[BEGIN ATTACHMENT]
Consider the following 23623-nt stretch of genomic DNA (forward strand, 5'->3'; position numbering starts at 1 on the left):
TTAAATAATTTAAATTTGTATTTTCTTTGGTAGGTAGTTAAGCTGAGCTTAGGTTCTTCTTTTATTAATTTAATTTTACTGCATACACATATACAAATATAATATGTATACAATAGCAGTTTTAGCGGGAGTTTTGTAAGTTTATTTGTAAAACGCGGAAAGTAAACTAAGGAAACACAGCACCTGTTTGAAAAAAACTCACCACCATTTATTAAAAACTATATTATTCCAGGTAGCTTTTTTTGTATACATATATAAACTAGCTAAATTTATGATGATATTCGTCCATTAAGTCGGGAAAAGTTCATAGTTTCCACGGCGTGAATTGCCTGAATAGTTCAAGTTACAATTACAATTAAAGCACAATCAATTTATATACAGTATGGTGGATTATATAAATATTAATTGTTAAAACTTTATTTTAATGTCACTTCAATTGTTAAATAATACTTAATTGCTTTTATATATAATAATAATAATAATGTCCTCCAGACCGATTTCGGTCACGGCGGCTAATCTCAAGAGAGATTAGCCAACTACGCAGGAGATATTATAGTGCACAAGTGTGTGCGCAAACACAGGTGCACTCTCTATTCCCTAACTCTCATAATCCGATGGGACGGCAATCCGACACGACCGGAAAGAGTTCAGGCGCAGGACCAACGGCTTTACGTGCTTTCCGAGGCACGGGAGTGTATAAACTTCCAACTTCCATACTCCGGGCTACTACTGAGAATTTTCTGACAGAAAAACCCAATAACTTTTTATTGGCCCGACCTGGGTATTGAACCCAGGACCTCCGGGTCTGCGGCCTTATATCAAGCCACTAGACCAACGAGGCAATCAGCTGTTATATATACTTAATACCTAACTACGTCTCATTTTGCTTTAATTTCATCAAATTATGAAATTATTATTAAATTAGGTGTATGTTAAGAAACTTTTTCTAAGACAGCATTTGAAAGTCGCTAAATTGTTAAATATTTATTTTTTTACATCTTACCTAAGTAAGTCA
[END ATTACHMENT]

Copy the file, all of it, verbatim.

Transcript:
Consider the following 23623-nt stretch of genomic DNA (forward strand, 5'->3'; position numbering starts at 1 on the left):
TTAAATAATTTAAATTTGTATTTTCTTTGGTAGGTAGTTAAGCTGAGCTTAGGTTCTTCTTTTATTAATTTAATTTTACTGCATACACATATACAAATATAATATGTATACAATAGCAGTTTTAGCGGGAGTTTTGTAAGTTTATTTGTAAAACGCGGAAAGTAAACTAAGGAAACACAGCACCTGTTTGAAAAAAACTCACCACCATTTATTAAAAACTATATTATTCCAGGTAGCTTTTTTTGTATACATATATAAACTAGCTAAATTTATGATGATATTCGTCCATTAAGTCGGGAAAAGTTCATAGTTTCCACGGCGTGAATTGCCTGAATAGTTCAAGTTACAATTACAATTAAAGCACAATCAATTTATATACAGTATGGTGGATTATATAAATATTAATTGTTAAAACTTTATTTTAATGTCACTTCAATTGTTAAATAATACTTAATTGCTTTTATATATAATAATAATAATAATGTCCTCCAGACCGATTTCGGTCACGGCGGCTAATCTCAAGAGAGATTAGCCAACTACGCAGGAGATATTATAGTGCACAAGTGTGTGCGCAAACACAGGTGCACTCTCTATTCCCTAACTCTCATAATCCGATGGGACGGCAATCCGACACGACCGGAAAGAGTTCAGGCGCAGGACCAACGGCTTTACGTGCTTTCCGAGGCACGGGAGTGTATAAACTTCCAACTTCCATACTCCGGGCTACTACTGAGAATTTTCTGACAGAAAAACCCAATAACTTTTTATTGGCCCGACCTGGGTATTGAACCCAGGACCTCCGGGTCTGCGGCCTTATATCAAGCCACTAGACCAACGAGGCAATCAGCTGTTATATATACTTAATACCTAACTACGTCTCATTTTGCTTTAATTTCATCAAATTATGAAATTATTATTAAATTAGGTGTATGTTAAGAAACTTTTTCTAAGACAGCATTTGAAAGTCGCTAAATTGTTAAATATTTATTTTTTTACATCTTACCTAAGTAAGTCA